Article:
• After waiting 27 games, Ronny Paulino made his first start for the Mets a game to remember. Paulino delivered four singles and a 14th-inning, go-ahead double to finish 5-for-7 at the plate and set a franchise record for hits by any player in their first start of the season (MLB.com). "It took so long for this to happen, but now it seems like it was for a reason," said Paulino. "It's an unbelievable feeling to have gone through so much to get to this point and then have a game like this." (New York Post)

• Carlos Santana blasted the first grand slam of his career to give the Indians a walk-off win over their AL Central rival Tigers (MLB.com). Teammate Orlando Cabrera pitched in with his own walkoff the following night, a 13th-inning, bases-loaded single, to help the Tribe close out April with a club record 18 wins. (MLB.com)

• Canadian native and reigning National League MVP Joey Votto received the Canadian Baseball Hall of Fame's Tip O'Neill Award for individual achievement and team contribution in a pregame ceremony on Saturday (Cincinnati Enquirer). Despite his success and growing collection of hardware, Votto is still the grounded guy from Etobicoke who enjoys walking his dog, Maris, and has yet to spend all of the signing bonus he received from the Reds back in 2002. "I want other players to say, 'He's a grinder. He plays hard. He doesn't let things go to his head," Votto said. "That's what I strive for. That's what I want to be known for." (Toronto Star)

• Veteran knuckleballer and 2010 Roberto Clemente Award winner Tim Wakefield added to his legacy of dedication and reliability both on and off the field on Sunday, becoming just the ninth pitcher in Major League history to make a start in 17 consecutive seasons with the same team. Said Wakefield, who received a standing ovation from Red Sox Nation, "My fans have been behind me my whole career here. For them to give me a standing ovation after going into the sixth inning, I hold that very special to my heart." (Boston Globe)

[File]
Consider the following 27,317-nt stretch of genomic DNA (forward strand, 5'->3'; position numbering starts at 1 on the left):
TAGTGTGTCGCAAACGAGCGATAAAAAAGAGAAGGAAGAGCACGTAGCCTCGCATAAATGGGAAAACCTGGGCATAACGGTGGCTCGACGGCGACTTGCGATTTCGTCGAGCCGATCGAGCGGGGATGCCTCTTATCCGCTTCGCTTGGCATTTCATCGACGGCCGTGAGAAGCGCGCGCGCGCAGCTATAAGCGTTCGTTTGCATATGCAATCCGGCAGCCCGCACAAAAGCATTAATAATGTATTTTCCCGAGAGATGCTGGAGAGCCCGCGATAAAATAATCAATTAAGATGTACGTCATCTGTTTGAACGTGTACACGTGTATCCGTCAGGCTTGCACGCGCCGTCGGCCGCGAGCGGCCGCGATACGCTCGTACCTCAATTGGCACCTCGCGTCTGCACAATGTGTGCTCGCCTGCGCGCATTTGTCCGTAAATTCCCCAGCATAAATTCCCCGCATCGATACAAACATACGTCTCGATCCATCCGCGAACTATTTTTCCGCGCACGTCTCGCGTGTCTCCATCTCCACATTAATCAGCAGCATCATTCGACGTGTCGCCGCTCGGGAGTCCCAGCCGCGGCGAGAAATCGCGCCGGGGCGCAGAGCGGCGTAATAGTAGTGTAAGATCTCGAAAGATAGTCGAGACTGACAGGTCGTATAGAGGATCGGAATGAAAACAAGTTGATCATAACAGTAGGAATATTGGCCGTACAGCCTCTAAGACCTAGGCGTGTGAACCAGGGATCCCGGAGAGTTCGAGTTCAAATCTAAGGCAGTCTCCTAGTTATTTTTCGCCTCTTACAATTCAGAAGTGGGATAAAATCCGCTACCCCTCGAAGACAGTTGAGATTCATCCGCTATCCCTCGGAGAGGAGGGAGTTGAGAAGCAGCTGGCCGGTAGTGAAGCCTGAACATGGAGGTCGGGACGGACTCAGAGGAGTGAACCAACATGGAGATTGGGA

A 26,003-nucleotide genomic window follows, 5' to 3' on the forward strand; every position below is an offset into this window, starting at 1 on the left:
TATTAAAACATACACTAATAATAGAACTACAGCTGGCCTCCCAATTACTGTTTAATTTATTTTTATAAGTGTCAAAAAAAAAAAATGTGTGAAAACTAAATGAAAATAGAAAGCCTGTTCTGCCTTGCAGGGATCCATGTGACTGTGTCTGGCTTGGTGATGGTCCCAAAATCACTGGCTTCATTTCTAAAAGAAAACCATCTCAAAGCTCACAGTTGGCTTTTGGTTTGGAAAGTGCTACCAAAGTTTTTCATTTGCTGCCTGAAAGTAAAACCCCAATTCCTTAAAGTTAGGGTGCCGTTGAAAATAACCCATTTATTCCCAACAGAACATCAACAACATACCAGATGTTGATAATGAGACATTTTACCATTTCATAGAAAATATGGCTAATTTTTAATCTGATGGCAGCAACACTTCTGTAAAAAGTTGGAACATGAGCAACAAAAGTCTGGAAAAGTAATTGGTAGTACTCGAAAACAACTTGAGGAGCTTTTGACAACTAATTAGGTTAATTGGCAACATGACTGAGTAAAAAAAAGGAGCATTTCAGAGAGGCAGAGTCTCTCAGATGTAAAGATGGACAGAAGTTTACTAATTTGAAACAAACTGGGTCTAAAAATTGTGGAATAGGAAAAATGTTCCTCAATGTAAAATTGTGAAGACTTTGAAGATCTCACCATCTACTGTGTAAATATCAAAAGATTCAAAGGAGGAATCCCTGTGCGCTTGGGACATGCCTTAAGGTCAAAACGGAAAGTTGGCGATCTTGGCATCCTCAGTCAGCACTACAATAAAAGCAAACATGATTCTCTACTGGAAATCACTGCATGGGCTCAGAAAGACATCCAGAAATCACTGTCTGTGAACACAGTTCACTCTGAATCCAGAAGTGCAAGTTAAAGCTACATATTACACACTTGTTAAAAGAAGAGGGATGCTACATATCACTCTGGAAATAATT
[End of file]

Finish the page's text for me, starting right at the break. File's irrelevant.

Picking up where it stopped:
• Rays pitcher Alex Cobb talks about the excitement leading up to his Major League debut against the Angels. (St. Petersburg Times)

• Jason Heyward made the Stanford Tree squeamish with a detailed explanation of how bats are made in this "This is SportsCenter" spot. (ESPN via YouTube)

• Cubs catcher Koyie Hill (MLB.com) and players from the Florida Marlins made some bold fashion statements on the road. (Twitter)

• Is Jeremy Guthrie a pitcher by day and masked crusader by night? Check out Guthrie talking superheroes and doing his best Robert Downey Jr. impression. (Twitter)

• Tweet of the Day, courtesy of Brian Wilson: "Hey @ConanOBrien, don't be alarmed when your beard decides to fight Will Ferrell's fro in an all out man hair title bout. *beardapocalypse" (Twitter)

• Quotes of the Day, in response to the "U-S-A" chants (MLB.com) and the outpouring of patriotism shown by the baseball fans at Sunday's Mets-Phillies game: "It's probably a night I'll never forget. There are some things in life bigger than the game and our jobs. I was inside and could hear the crowd chanting 'USA' and I got chills hearing that. It's certainly a historic night and a great victory for the United States and the war on terrorism." -- Chris Young, Mets starting pitcher

"One of the first things I thought about was coming from Walter Reed [Hospital in Washington], the emotions that those guys must be going through hearing that same news. As proud and as great a moment as it was for me being on a baseball field, you multiply that by a million. That's probably what they're feeling at the fire houses, at the police stations, at the places like Walter Reed. It's just an incredible moment. You've got the New Yorkers, you've got the Philadelphians, the city -- you kind of come together for a common cause." -- David Wright, Mets third baseman (MLB.com)